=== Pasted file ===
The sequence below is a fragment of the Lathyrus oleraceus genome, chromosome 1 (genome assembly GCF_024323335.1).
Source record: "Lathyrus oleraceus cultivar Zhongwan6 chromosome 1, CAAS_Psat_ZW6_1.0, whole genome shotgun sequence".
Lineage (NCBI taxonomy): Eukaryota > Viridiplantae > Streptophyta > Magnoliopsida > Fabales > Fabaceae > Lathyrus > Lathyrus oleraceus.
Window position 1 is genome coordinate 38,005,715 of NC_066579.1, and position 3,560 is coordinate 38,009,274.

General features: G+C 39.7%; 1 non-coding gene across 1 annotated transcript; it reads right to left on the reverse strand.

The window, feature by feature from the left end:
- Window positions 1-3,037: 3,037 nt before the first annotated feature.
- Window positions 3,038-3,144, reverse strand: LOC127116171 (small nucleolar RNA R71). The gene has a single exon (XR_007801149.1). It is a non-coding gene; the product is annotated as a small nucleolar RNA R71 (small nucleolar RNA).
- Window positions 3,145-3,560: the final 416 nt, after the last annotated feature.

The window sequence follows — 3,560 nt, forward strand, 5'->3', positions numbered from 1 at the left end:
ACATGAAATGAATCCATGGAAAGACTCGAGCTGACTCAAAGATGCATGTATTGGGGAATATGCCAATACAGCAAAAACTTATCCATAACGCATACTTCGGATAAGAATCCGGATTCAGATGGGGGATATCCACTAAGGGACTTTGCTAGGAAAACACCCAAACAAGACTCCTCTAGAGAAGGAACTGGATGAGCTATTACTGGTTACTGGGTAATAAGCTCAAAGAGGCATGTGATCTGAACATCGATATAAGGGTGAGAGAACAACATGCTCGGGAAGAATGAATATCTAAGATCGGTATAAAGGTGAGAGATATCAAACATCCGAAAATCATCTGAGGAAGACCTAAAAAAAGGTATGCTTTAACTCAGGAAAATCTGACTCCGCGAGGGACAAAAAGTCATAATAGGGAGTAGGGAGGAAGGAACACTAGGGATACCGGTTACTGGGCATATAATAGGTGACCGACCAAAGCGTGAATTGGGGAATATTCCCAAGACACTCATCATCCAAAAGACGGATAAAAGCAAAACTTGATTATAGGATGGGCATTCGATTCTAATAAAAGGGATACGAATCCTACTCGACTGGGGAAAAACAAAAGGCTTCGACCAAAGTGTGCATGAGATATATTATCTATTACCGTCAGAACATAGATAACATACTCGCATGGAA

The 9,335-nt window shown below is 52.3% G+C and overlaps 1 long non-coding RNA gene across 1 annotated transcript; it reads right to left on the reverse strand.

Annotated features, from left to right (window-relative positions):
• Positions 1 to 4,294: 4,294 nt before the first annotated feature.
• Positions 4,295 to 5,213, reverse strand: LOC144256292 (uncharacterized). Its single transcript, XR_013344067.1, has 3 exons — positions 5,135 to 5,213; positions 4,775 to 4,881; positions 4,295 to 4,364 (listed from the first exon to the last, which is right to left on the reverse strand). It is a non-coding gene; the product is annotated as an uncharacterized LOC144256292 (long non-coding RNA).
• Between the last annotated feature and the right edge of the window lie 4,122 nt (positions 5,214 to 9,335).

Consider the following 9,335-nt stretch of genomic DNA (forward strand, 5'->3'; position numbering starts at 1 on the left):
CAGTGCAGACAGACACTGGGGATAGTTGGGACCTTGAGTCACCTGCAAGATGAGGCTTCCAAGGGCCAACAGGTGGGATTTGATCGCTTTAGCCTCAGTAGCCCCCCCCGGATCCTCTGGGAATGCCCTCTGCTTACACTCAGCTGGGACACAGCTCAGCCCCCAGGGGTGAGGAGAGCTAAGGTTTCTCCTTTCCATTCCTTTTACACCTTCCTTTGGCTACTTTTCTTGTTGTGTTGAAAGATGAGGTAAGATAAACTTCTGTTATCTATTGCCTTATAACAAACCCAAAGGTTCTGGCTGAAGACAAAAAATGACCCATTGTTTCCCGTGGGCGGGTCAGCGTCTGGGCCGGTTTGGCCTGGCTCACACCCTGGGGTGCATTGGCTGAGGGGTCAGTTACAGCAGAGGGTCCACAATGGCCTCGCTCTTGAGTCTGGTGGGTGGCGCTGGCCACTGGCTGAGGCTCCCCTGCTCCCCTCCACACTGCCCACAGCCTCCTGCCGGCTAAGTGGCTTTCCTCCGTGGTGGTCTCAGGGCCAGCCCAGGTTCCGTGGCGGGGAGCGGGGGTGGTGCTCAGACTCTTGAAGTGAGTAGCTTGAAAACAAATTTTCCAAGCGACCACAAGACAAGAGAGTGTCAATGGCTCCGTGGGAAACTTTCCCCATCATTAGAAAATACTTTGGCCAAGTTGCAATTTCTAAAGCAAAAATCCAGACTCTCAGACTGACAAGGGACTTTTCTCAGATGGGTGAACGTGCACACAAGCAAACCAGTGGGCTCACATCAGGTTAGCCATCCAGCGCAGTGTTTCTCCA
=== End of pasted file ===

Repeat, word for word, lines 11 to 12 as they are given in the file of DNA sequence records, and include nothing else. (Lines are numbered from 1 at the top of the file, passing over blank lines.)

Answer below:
ACATGAAATGAATCCATGGAAAGACTCGAGCTGACTCAAAGATGCATGTATTGGGGAATATGCCAATACAGCAAAAACTTATCCATAACGCATACTTCGGATAAGAATCCGGATTCAGATGGGGGATATCCACTAAGGGACTTTGCTAGGAAAACACCCAAACAAGACTCCTCTAGAGAAGGAACTGGATGAGCTATTACTGGTTACTGGGTAATAAGCTCAAAGAGGCATGTGATCTGAACATCGATATAAGGGTGAGAGAACAACATGCTCGGGAAGAATGAATATCTAAGATCGGTATAAAGGTGAGAGATATCAAACATCCGAAAATCATCTGAGGAAGACCTAAAAAAAGGTATGCTTTAACTCAGGAAAATCTGACTCCGCGAGGGACAAAAAGTCATAATAGGGAGTAGGGAGGAAGGAACACTAGGGATACCGGTTACTGGGCATATAATAGGTGACCGACCAAAGCGTGAATTGGGGAATATTCCCAAGACACTCATCATCCAAAAGACGGATAAAAGCAAAACTTGATTATAGGATGGGCATTCGATTCTAATAAAAGGGATACGAATCCTACTCGACTGGGGAAAAACAAAAGGCTTCGACCAAAGTGTGCATGAGATATATTATCTATTACCGTCAGAACATAGATAACATACTCGCATGGAA

The 9,335-nt window shown below is 52.3% G+C and overlaps 1 long non-coding RNA gene across 1 annotated transcript; it reads right to left on the reverse strand.